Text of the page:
As for exploration, the last line of the movie mentions that. But you are right that this movie is not about the exploration of the five year mission, it’s about what happened to get us there.

Agree with you about Vulcan. Juicy territory.



VZX: How much time passed between the destruction of the Narada and Kirk getting his medal and becoming captain? I would prefer at least a year or two, as it would make a little more sense than a cadet automatically becoming captain, regardless of how many people he saved. It is just too hard to swallow and it kind of took a lot of believability away from the movie, making it even less realistic. I know you guys wanted to end with the movie with Kirk as captain and everyone in their place, but some line or two of explanation would have been nice.

BobOrci: There a are few subtle transitions in the movie that are purposely ambiguous to allow debate about how long things took to happen, like warping to Vulcan or the very thing you bring up in order to leave it in the eye of the beholder. But yes, we wanted to absolutely end with Kirk as Captain.



Jason: …what were the Vulcan’s doing in the ark — praying? Why no contact/no escape ship?

BobOrci: Bingo on the Katric Ark [in reply to Tim Thomason who stated "I bet the Vulcans (and Amanda) were doing something with the katras in the “Katric ark” while awaiting a rescue ship.’]



Robogeek: Since, among other things, the movie was about Kirk’s (altered) origin and journey to the Captain’s chair of the Enterprise, did you not think it should end with us seeing and hearing him make That Speech for the very first time, as the perfect bookend/punchline/finale to the entire film? I have to admit I was surprised and disappointed that we didn’t get that moment (which I sort of felt the entire film was leading up to brilliantly). I was also a little mystified by the choice of having Spock Prime give the speech, since frankly that’s already been done to more powerful/resonant effect (at the end of Star Trek II).

Can you talk about this decision, and whether you considered (or even tried) having Chris Pine do the speech? And dare I ask if you ever considered asking Shatner to do it?

BobOrci: We certainly did consider all of the above as you would’ve. Ultimately, we felt that from a canon and fandom point of view, Spock Prime (Nimoy) had really made this voyage possible (literally within the plot and karmically through his support of the movie), and as such, he deserved to announce the “continuing voyages” which would’ve seemed odd for Pine to say since it’s his first real voyage. But we certainly debated it all at length . Fun stuff.





Robogeek: Why doesn’t Spock Prime try (or even want) to fix/restore the timeline, and save Vulcan?”

BobOrci: Two reasons: The RED MATTER Device is destroyed, so even if he wanted to go back in time, he can’t.

Secondly, our story is not based on the linear timeline of Einstein’s General Theory of relativity upon which most movies about time travel are based (like say, BACK TO THE FUTURE, or TERMINATOR, both of which I LOVE). The idea of a fixable timeline has been a wonderful staple of sci-fi since the 50’s, but in reading about the most current thinking in theoretical physics regarding time travel (Quantum Mechanics), we learned about the speculative theories that suggest that if time travel is possible, then the act of time travel itself creates a new universe that exists in PARALLEL to the one left by the time traveler. This is the preferred theory these days because it resolves the GRANDFATHER PARADOX, which wonders how a time traveler who kills his own younger grandfather would logically then cease to exist, but then he’d never be around to time travel and kill his grandfather in the first place. Quantum Mechanically based theories resolve this paradox by arguing that the time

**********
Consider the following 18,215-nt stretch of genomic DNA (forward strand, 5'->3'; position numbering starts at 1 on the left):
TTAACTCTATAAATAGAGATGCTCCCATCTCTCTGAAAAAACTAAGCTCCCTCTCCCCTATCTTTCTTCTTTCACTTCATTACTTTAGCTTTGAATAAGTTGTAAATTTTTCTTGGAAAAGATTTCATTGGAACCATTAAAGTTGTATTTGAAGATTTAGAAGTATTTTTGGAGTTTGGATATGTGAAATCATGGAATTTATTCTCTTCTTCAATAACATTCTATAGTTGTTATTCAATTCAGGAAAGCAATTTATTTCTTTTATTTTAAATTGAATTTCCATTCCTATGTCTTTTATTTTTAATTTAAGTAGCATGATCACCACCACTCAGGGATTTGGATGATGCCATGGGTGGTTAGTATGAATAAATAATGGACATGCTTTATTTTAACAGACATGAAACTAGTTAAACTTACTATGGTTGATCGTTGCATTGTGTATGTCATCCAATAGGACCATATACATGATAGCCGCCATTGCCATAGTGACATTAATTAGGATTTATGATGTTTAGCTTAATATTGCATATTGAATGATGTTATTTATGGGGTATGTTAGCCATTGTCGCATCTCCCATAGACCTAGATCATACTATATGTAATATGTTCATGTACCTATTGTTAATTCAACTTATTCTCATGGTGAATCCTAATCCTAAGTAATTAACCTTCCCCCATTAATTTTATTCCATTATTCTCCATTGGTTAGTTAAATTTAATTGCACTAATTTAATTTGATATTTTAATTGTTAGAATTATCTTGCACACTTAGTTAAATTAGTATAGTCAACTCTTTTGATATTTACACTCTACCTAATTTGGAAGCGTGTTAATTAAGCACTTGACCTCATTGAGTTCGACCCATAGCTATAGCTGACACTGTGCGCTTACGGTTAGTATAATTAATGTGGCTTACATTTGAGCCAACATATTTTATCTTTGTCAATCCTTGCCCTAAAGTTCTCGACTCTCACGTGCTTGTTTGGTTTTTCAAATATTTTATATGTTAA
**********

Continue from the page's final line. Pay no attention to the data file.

traveler, in killing his grandfather, would merely split a previously identical universe into a new one in which a man who is his grandfather in another universe is killed in the new one. The time traveler does not cease to exist, although he is no longer in his own original universe (where he is now missing). Or something.

To summarize above on the time travel issue, going back in time is the equivalent of stepping into a parallel universe, according to current speculations based on Quantum Mechanics.

Starfleet and Spock, basing their decisions on this theory, would see that their is NO SUCH THING as “rectifying” the situation in a MULTIVERSE.

… and finally, my ace in the hole, a TEMPORAL PRIME DIRECTIVE.


RenderedToast: a Temporal Prime Directive that Spock Prime doesn’t seem too concerned about following…

BobOrci: He and Nero were sucked into the black hole against their will. Nonetheless, Kirk calls him on it, saying changing things is “Cheating…”


Vapad: Even though the writers say that this movie exists in an alternate timeline, nowhere do you get that impression when watching the movie, even Prime Spock refers to Vulcan as his Vulcan from his past timeline. After watching the movie I was enraged by the fact the Prime timeline had been changed/destroyed.

BobOrci: 2 things. First, see [above answer to Robogeek].

But more importantly, in the scene with the two Spocks, you may recall that Spock asks Spock Prime, “How did you persuade [Kirk] to keep your secret?” And Spock Prime replies, “He (KIRK) inferred that universe ending paradoxes would ensue…” In other words, he is saying that Spock Prime lead Kirk to ERRONEOUSLY believe that time travel worked like it has in the movies since the fifties, when in actuality Spock Prime knows there are no universe ending paradoxes in a multiverse. They are in a parallel reality, as Uhura said.


Dunsel Report: …my only thought about the time travel thing was whether you ever wrote a scene in which Nero finds out it’s impossible to fix the timeline? Since he’s a Romulan working Joe, you’d think this would be on his mind–until, perhaps, he kidnaps Spock, finds out there’s no way to save Romulus and then does the madman thing.

BobOrci: Interesting. I would argue that it’s equally possible that since Nero is from the future, he may be sufficiently acquainted with how reality works that he KNOWS there is no such thing as fixing the timeline… all he knows is that he watched his wife and world die as a result of the inaction/corruption of the federation. So he’s going to make the best of it by make those responsible pay not just for vengeance, but to rid THE UNIVERSE of what he considers to be a threat to the existence of his home world. And though he can’t ever meet his wife again, who is not even born, he can at least know that once she comes into existence, she will have A LIFE.